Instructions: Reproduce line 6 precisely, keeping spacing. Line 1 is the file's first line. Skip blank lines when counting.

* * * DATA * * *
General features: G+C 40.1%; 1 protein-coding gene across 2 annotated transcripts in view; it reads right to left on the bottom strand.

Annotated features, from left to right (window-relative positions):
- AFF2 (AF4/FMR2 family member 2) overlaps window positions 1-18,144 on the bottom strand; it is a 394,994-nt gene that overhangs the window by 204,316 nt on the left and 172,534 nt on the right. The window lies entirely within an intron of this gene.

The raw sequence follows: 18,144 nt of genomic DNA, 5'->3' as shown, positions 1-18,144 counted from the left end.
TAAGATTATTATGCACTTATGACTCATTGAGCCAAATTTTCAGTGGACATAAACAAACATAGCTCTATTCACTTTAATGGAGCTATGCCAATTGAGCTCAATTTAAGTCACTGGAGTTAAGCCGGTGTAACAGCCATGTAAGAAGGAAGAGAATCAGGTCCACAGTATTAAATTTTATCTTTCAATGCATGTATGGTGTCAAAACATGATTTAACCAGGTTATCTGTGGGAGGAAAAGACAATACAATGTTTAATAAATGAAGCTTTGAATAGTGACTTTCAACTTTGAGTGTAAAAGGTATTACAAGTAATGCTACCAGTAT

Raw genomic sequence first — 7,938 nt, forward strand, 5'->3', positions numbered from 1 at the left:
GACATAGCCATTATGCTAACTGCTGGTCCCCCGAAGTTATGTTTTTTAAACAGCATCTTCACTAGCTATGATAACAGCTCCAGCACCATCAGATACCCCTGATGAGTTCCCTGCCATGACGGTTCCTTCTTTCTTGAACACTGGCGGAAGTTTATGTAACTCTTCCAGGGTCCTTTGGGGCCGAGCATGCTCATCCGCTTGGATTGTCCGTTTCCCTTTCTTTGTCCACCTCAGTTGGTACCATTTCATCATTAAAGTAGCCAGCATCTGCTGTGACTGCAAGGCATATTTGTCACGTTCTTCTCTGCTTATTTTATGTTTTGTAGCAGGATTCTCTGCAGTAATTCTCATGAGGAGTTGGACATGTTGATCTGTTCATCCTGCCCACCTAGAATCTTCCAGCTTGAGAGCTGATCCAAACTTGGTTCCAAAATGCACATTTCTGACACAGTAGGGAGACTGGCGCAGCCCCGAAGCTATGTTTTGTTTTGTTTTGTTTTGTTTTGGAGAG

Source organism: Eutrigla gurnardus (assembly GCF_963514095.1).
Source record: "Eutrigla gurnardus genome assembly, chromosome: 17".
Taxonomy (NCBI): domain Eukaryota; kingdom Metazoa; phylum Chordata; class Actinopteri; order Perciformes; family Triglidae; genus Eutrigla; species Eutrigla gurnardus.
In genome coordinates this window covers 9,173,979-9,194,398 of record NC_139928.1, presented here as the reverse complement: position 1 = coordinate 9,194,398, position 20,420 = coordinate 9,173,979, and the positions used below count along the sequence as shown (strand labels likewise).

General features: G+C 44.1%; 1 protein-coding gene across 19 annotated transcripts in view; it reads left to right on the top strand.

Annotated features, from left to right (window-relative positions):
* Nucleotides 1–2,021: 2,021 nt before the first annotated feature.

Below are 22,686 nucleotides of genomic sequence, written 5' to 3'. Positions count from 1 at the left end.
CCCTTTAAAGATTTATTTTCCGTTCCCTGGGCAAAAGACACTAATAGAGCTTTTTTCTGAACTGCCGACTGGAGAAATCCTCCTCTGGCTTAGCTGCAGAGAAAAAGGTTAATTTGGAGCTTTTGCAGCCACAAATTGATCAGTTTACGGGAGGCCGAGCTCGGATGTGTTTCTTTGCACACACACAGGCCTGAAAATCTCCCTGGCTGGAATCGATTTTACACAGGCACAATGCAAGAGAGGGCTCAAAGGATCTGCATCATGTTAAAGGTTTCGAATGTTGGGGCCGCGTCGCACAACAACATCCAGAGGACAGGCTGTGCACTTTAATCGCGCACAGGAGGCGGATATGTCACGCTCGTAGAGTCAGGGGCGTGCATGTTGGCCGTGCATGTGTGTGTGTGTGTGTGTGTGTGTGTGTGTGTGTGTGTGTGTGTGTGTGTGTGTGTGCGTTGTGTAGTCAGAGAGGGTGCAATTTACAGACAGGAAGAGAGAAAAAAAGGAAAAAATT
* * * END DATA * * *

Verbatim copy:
Raw genomic sequence first — 7,938 nt, forward strand, 5'->3', positions numbered from 1 at the left: